Relay for Life set for Friday at North Bullitt High School

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Survivor Walk kicks off festivities at 7 p.m.

By Lyndsey Gilpin

 HEBRON ESTATES - Your feet may hurt. Your eyes might feel heavy. You may be drenched from rain, sweating from humidity, or shivering from a wind chill. But you won’t stop walking, no matter the conditions. Because the night symbolizes the fight against cancer; the fight that patients can’t simply quit. 

The annual Relay for Life fund-raiser for the American Cancer Society  will take place from 7 p.m. to 7 a.m. on Friday, May 20, at North Bullitt High School. 

At 5 p.m. a reception for cancer survivors and caregivers will be held in the cafeteria. They will receive a free dinner, T-shirt, and a medallion. 

“This time is a reunion for many people,” Tony Lee, the logistics chair for Relay for Life, said. “And they all handle it differently.”

Whatever way they handle it, the reception is an emotional time. 

After the reception, the survivors will head to the track and take their “Survivor Lap.” 

Vehicles are available to take those who can’t walk around the track. The caregivers, whether they be a spouse, family member, or friend, walk the next lap. After that, the teams can begin their laps. 

Over 400 invitations were sent out to cancer survivors, but teams are able to register for the relay up until the last minute.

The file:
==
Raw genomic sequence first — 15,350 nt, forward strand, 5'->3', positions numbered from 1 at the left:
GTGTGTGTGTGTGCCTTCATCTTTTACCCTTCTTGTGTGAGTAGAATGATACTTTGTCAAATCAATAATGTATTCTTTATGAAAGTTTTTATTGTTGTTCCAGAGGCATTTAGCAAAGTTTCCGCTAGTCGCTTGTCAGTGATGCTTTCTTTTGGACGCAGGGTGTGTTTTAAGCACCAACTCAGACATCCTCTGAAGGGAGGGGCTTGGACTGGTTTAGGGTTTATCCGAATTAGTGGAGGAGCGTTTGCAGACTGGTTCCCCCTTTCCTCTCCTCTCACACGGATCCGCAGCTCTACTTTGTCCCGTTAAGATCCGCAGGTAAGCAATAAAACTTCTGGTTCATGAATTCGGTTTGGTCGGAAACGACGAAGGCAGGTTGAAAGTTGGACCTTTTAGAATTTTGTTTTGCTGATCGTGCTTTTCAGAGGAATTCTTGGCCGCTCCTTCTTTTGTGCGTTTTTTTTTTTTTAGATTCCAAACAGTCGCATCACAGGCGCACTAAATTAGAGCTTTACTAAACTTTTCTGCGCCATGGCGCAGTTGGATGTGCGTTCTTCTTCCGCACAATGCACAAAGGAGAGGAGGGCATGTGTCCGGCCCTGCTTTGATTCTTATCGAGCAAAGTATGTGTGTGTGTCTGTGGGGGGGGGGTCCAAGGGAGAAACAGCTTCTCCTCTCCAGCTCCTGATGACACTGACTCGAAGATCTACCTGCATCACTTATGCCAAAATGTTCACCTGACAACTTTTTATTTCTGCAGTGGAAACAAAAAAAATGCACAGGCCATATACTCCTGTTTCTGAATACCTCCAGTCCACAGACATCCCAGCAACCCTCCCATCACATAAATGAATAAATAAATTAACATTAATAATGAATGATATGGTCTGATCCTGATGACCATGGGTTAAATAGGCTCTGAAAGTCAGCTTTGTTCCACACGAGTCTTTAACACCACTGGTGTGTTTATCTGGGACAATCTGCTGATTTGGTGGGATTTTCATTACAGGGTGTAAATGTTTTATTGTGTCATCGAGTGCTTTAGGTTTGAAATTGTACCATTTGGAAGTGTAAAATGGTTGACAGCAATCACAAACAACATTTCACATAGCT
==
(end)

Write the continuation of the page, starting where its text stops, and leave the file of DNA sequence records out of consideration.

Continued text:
“Those without teams, whether their lives have been affected by cancer or not, are encouraged to attend the ceremonies and walk a lap around the track.” said event chair Sherry Lee. 

About 52 teams have signed up already, which is about average. Most of the teams are sponsored by the county schools. The committee for Relay has been preparing since October. 

“It really is a year-long process,” Tony said. He gathers the information for the teams for months before setting up the actual event the week before the relay. 

Last year, $188,057 was raised for the American Cancer Society. This year, the goal is $195,000. Many businesses donate in other ways; the DJ plays for free, food is donated and smaller businesses donate door prizes.  

“The community really comes together for this one fundraiser,” Sherry said. 

The committee is always looking for volunteers, sponsors, and more people to donate or walk the track. The event website (www.relayforlife.org/bullitt) offers more information about participating. 

For anyone who attends or contributes, it is a night of celebration, remembrance, and hope for the future.  Visitors are always invited to come out and watch.

“As the sun comes up after the long night, it symbolizes that last treatment, that news of remission,” she added. “It’s a clear moment.”